Do Licenses Drive Communities or Do Communities Drive Licenses?
The license-importance-divide seems almost generational: the older generation cares about licenses and the younger generation does not. Yet, the historical focus on licensing in FLOSS, while occasionally prone to pedantry to a degree only developers can love, stemmed from serious governance considerations regarding how community members interact. Most importantly, a license choice of the project bears more heavily than any other decision on the inherent power dynamics that occur within a FLOSS community.
The licensing infrastructure today also has increased in complexity. Examples of such complexity include: proprietary relicensing business models (which are ostensibly copyleft but push users to buy proprietary licenses), excessive use of CLAs, and tricky clauses on top of existing licenses. The average new contributor rarely has the background knowledge readily available to analyze the community impact on these complex systems.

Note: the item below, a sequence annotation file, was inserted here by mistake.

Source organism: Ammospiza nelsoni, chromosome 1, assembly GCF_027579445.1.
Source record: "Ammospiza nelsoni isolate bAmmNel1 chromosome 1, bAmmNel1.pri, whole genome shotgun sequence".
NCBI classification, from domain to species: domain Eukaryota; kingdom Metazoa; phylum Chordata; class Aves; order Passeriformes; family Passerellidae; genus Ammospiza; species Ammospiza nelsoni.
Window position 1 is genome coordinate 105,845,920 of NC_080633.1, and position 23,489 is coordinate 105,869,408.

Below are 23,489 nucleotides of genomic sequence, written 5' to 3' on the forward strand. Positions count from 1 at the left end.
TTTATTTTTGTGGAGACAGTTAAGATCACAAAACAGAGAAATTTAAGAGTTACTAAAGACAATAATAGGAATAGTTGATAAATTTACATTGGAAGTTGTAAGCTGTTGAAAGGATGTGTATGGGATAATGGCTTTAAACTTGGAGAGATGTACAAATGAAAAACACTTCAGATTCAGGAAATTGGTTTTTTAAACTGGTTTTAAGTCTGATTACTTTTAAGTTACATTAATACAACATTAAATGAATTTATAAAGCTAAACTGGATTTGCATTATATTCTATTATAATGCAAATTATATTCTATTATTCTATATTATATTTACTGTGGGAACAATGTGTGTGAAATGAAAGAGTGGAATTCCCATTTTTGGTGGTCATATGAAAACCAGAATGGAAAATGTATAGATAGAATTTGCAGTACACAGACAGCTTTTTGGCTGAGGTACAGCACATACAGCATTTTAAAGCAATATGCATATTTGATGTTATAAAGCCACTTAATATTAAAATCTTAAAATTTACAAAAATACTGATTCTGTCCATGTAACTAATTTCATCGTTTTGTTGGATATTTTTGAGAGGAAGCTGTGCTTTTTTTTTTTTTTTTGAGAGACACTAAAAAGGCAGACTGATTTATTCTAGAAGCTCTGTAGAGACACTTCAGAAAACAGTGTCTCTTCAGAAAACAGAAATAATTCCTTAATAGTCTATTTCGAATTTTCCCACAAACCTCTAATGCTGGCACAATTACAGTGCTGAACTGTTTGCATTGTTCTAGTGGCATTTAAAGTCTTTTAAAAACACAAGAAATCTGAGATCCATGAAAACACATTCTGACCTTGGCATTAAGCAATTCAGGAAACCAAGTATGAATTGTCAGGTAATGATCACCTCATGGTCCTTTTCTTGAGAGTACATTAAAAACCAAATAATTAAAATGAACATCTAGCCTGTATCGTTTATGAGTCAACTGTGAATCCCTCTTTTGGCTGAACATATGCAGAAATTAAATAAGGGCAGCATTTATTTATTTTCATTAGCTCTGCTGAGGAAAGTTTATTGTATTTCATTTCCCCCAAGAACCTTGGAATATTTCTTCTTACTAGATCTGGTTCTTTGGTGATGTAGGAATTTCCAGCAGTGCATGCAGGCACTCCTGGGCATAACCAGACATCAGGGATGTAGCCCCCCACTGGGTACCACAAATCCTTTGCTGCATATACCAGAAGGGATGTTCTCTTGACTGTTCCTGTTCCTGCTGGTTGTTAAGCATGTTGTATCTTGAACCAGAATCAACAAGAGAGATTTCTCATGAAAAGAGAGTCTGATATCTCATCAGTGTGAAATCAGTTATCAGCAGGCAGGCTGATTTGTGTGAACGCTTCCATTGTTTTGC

This talk explores both the historical motivations and modern reactions to licensing matters, and digs deep into understanding how the plethora of policy decisions around licensing, including not just the main license choice, but also CLAs, CAAs, promise documents, and even license bullying tactics, have impacted Open Source and Free Software communities for both good and ill. Attendees can hope to learn some skills for making assessments of licensing regimes in new projects.